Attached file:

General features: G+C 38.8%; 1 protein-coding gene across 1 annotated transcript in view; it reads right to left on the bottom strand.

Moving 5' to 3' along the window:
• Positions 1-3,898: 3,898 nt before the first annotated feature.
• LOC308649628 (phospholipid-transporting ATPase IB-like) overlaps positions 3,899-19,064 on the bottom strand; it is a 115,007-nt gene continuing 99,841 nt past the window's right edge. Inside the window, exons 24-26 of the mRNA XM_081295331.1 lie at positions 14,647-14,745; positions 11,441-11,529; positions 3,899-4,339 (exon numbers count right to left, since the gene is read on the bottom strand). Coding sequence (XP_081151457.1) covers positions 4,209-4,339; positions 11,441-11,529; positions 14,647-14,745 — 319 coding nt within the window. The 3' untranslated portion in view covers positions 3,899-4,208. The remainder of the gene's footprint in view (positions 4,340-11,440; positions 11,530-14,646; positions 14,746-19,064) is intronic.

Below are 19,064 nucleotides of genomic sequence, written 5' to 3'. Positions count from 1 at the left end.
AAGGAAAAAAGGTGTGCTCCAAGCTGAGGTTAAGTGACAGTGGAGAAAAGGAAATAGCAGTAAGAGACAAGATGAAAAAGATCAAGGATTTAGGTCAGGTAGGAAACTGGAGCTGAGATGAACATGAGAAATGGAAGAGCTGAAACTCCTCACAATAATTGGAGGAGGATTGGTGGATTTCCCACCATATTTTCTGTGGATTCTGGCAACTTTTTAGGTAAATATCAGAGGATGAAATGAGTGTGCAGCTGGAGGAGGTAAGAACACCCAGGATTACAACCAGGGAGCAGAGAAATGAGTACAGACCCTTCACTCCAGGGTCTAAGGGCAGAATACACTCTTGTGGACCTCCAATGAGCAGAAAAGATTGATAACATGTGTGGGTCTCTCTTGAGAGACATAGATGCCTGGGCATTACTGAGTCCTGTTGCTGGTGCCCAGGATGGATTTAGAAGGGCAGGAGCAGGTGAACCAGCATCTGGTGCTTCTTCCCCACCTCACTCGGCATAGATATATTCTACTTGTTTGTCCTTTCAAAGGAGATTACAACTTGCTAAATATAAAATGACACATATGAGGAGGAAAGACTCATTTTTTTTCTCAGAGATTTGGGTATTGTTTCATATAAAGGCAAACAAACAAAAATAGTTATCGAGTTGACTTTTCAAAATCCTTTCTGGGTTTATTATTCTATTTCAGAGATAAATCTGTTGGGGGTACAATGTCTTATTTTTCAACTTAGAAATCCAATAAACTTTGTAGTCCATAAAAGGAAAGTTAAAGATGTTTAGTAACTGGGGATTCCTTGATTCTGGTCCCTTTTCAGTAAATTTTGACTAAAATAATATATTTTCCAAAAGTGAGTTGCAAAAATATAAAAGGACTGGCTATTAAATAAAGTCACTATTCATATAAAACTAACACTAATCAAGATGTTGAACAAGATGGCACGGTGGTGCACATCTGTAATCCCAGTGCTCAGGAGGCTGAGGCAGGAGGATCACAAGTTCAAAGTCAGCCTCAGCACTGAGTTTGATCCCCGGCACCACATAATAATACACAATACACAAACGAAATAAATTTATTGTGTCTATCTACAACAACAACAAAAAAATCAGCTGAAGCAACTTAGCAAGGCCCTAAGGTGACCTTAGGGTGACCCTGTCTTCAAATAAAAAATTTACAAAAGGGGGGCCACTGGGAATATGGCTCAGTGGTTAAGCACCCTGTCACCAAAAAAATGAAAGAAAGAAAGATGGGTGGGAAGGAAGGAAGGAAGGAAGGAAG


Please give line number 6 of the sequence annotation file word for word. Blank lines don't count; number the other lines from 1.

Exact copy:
AAGGAAAAAAGGTGTGCTCCAAGCTGAGGTTAAGTGACAGTGGAGAAAAGGAAATAGCAGTAAGAGACAAGATGAAAAAGATCAAGGATTTAGGTCAGGTAGGAAACTGGAGCTGAGATGAACATGAGAAATGGAAGAGCTGAAACTCCTCACAATAATTGGAGGAGGATTGGTGGATTTCCCACCATATTTTCTGTGGATTCTGGCAACTTTTTAGGTAAATATCAGAGGATGAAATGAGTGTGCAGCTGGAGGAGGTAAGAACACCCAGGATTACAACCAGGGAGCAGAGAAATGAGTACAGACCCTTCACTCCAGGGTCTAAGGGCAGAATACACTCTTGTGGACCTCCAATGAGCAGAAAAGATTGATAACATGTGTGGGTCTCTCTTGAGAGACATAGATGCCTGGGCATTACTGAGTCCTGTTGCTGGTGCCCAGGATGGATTTAGAAGGGCAGGAGCAGGTGAACCAGCATCTGGTGCTTCTTCCCCACCTCACTCGGCATAGATATATTCTACTTGTTTGTCCTTTCAAAGGAGATTACAACTTGCTAAATATAAAATGACACATATGAGGAGGAAAGACTCATTTTTTTTCTCAGAGATTTGGGTATTGTTTCATATAAAGGCAAACAAACAAAAATAGTTATCGAGTTGACTTTTCAAAATCCTTTCTGGGTTTATTATTCTATTTCAGAGATAAATCTGTTGGGGGTACAATGTCTTATTTTTCAACTTAGAAATCCAATAAACTTTGTAGTCCATAAAAGGAAAGTTAAAGATGTTTAGTAACTGGGGATTCCTTGATTCTGGTCCCTTTTCAGTAAATTTTGACTAAAATAATATATTTTCCAAAAGTGAGTTGCAAAAATATAAAAGGACTGGCTATTAAATAAAGTCACTATTCATATAAAACTAACACTAATCAAGATGTTGAACAAGATGGCACGGTGGTGCACATCTGTAATCCCAGTGCTCAGGAGGCTGAGGCAGGAGGATCACAAGTTCAAAGTCAGCCTCAGCACTGAGTTTGATCCCCGGCACCACATAATAATACACAATACACAAACGAAATAAATTTATTGTGTCTATCTACAACAACAACAAAAAAATCAGCTGAAGCAACTTAGCAAGGCCCTAAGGTGACCTTAGGGTGACCCTGTCTTCAAATAAAAAATTTACAAAAGGGGGGCCACTGGGAATATGGCTCAGTGGTTAAGCACCCTGTCACCAAAAAAATGAAAGAAAGAAAGATGGGTGGGAAGGAAGGAAGGAAGGAAGGAAG